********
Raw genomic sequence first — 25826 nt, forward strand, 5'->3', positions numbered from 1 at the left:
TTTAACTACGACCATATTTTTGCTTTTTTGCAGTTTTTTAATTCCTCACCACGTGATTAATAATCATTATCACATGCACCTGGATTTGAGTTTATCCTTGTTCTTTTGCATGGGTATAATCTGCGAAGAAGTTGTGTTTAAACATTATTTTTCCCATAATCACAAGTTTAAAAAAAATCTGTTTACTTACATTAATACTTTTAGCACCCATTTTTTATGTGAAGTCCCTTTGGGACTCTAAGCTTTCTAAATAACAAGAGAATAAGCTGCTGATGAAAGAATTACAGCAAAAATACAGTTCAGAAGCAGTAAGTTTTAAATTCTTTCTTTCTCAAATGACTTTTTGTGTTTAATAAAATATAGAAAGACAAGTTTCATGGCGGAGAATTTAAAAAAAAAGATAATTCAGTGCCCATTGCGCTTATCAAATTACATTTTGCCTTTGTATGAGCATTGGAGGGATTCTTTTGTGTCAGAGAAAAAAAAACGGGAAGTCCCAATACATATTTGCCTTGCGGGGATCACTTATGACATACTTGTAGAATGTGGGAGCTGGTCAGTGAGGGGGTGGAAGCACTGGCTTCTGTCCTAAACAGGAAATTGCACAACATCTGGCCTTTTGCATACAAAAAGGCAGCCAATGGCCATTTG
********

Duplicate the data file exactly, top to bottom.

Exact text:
Raw genomic sequence first — 25826 nt, forward strand, 5'->3', positions numbered from 1 at the left:
TTTAACTACGACCATATTTTTGCTTTTTTGCAGTTTTTTAATTCCTCACCACGTGATTAATAATCATTATCACATGCACCTGGATTTGAGTTTATCCTTGTTCTTTTGCATGGGTATAATCTGCGAAGAAGTTGTGTTTAAACATTATTTTTCCCATAATCACAAGTTTAAAAAAAATCTGTTTACTTACATTAATACTTTTAGCACCCATTTTTTATGTGAAGTCCCTTTGGGACTCTAAGCTTTCTAAATAACAAGAGAATAAGCTGCTGATGAAAGAATTACAGCAAAAATACAGTTCAGAAGCAGTAAGTTTTAAATTCTTTCTTTCTCAAATGACTTTTTGTGTTTAATAAAATATAGAAAGACAAGTTTCATGGCGGAGAATTTAAAAAAAAAGATAATTCAGTGCCCATTGCGCTTATCAAATTACATTTTGCCTTTGTATGAGCATTGGAGGGATTCTTTTGTGTCAGAGAAAAAAAAACGGGAAGTCCCAATACATATTTGCCTTGCGGGGATCACTTATGACATACTTGTAGAATGTGGGAGCTGGTCAGTGAGGGGGTGGAAGCACTGGCTTCTGTCCTAAACAGGAAATTGCACAACATCTGGCCTTTTGCATACAAAAAGGCAGCCAATGGCCATTTG